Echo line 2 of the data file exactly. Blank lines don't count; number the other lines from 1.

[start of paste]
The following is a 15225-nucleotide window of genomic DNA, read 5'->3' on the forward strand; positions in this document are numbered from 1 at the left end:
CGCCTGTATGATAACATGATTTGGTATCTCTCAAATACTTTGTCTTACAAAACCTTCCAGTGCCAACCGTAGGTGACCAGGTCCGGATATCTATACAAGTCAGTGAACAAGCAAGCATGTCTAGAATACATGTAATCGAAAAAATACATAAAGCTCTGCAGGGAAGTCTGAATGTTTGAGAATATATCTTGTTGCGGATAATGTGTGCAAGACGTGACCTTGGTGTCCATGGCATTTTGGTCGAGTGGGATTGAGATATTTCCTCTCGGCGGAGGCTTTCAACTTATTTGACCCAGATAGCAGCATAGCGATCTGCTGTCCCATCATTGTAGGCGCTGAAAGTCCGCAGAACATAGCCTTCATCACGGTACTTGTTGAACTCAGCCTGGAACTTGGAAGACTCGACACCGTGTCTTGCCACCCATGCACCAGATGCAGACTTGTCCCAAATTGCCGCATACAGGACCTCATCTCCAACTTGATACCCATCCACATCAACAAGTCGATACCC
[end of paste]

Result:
CGCCTGTATGATAACATGATTTGGTATCTCTCAAATACTTTGTCTTACAAAACCTTCCAGTGCCAACCGTAGGTGACCAGGTCCGGATATCTATACAAGTCAGTGAACAAGCAAGCATGTCTAGAATACATGTAATCGAAAAAATACATAAAGCTCTGCAGGGAAGTCTGAATGTTTGAGAATATATCTTGTTGCGGATAATGTGTGCAAGACGTGACCTTGGTGTCCATGGCATTTTGGTCGAGTGGGATTGAGATATTTCCTCTCGGCGGAGGCTTTCAACTTATTTGACCCAGATAGCAGCATAGCGATCTGCTGTCCCATCATTGTAGGCGCTGAAAGTCCGCAGAACATAGCCTTCATCACGGTACTTGTTGAACTCAGCCTGGAACTTGGAAGACTCGACACCGTGTCTTGCCACCCATGCACCAGATGCAGACTTGTCCCAAATTGCCGCATACAGGACCTCATCTCCAACTTGATACCCATCCACATCAACAAGTCGATACCC